Journal of Professional Issues in Engineering Education and Practice
Often, engineering students do not study engineering failures or discuss ethics until they take upper division undergraduate courses or graduate level courses. One drawback to this approach is that problems analyzed in introductory courses are often contrived, uninteresting, and bear little relation to the problems encountered in engineering practice. At the point when educators need to grab the student's interest in engineering most, they should show the excitement and relevance of the profession. Another is that the students encounter the issues of ethics, responsibility, and accountability that are often highlighted by a failure, late in their engineering education. As a result, they may see these issues as secondary to engineering practice rather than fundamentally embedded. Examples of failure case studies and their incorporation into introductory engineering mechanics courses are discussed, along with ethical implications. When possible, problems should be selected so that the students can perform the calculations. By incorporating this material earlier in engineering education, it is possible to forge a stronger link between engineering education and practice.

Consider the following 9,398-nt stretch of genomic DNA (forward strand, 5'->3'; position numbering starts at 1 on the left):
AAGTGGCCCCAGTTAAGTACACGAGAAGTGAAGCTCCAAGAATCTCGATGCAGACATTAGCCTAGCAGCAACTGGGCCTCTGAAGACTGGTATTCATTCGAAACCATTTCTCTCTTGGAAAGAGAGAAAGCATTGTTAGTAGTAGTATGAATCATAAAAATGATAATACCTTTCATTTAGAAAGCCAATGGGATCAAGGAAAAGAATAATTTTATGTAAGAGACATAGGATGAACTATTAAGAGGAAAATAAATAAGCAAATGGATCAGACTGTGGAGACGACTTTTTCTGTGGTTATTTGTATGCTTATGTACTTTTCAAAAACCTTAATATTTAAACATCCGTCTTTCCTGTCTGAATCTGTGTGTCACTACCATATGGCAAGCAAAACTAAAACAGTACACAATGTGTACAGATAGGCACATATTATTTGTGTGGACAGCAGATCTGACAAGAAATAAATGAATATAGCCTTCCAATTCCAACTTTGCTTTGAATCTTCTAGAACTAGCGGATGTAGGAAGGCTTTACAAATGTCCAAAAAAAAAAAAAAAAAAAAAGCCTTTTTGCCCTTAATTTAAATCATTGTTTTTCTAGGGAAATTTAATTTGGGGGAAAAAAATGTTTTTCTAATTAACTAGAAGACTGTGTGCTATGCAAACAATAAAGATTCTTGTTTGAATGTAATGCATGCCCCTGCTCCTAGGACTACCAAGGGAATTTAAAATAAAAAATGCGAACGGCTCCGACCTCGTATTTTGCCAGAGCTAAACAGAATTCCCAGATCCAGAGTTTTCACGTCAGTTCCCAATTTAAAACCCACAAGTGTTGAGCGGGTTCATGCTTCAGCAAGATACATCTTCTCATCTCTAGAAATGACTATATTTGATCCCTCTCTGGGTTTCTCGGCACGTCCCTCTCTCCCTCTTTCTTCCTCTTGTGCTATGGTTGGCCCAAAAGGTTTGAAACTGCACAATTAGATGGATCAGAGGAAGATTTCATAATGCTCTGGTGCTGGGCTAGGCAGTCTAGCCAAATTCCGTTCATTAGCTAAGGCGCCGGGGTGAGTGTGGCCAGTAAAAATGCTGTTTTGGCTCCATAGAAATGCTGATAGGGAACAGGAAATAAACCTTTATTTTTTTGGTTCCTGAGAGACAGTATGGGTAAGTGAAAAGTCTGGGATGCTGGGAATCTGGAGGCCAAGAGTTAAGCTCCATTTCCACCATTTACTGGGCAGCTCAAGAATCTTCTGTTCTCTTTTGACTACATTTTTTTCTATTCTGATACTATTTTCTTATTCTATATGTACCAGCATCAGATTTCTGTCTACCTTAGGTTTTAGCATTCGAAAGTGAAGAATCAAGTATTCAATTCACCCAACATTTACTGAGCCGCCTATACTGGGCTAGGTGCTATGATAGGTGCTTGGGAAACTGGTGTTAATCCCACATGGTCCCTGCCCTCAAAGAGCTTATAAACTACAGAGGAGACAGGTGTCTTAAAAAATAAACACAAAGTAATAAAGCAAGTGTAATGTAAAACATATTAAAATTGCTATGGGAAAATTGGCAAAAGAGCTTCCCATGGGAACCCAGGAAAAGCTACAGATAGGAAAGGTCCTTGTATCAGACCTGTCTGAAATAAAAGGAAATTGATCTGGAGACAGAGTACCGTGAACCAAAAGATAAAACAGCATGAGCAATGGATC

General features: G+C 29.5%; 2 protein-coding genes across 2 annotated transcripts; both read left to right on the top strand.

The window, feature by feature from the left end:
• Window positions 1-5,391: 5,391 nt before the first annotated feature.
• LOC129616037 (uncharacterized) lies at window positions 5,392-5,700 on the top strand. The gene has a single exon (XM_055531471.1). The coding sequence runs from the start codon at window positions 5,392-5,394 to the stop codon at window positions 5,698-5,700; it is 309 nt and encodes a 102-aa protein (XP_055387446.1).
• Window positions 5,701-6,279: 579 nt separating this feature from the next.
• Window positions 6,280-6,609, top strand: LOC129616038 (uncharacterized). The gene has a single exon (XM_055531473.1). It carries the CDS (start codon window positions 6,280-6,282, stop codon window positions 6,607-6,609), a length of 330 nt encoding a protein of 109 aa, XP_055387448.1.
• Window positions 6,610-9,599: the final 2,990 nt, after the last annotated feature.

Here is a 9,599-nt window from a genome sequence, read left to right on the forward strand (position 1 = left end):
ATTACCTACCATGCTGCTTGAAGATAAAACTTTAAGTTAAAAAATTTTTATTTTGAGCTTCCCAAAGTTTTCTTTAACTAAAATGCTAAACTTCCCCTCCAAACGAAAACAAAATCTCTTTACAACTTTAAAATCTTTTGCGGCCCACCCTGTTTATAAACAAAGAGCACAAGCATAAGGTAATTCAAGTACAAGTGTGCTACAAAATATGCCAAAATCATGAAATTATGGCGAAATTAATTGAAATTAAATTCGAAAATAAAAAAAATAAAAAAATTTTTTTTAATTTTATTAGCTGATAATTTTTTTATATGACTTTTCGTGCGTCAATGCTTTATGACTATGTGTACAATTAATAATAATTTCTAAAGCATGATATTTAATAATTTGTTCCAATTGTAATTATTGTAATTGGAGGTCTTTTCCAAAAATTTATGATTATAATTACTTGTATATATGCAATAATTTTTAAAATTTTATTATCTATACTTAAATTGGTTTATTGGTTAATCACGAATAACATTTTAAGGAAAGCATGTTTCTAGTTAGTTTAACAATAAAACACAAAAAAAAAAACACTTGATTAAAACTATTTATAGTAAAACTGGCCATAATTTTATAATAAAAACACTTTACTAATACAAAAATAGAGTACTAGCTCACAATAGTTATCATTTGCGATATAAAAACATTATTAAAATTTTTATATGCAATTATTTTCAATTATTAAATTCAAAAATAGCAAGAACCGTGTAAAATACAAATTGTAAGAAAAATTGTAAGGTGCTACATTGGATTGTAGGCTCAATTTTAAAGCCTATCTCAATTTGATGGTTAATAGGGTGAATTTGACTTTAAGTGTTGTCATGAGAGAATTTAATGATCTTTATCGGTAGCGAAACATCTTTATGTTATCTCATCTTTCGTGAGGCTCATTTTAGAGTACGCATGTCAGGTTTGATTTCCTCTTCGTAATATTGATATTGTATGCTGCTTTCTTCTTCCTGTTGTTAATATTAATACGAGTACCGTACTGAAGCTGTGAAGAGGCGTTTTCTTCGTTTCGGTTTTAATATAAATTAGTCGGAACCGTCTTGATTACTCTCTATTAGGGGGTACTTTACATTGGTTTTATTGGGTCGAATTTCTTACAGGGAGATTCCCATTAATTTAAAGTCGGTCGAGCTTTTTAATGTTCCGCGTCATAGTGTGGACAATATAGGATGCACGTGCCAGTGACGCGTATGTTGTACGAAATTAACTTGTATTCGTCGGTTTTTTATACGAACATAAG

Delatte, N.J. (1997). "Failure Case Studies and Ethics in Engineering Mechanics Courses." J.Prof.Issues Eng.Educ.Pract., 123(3), 111-116.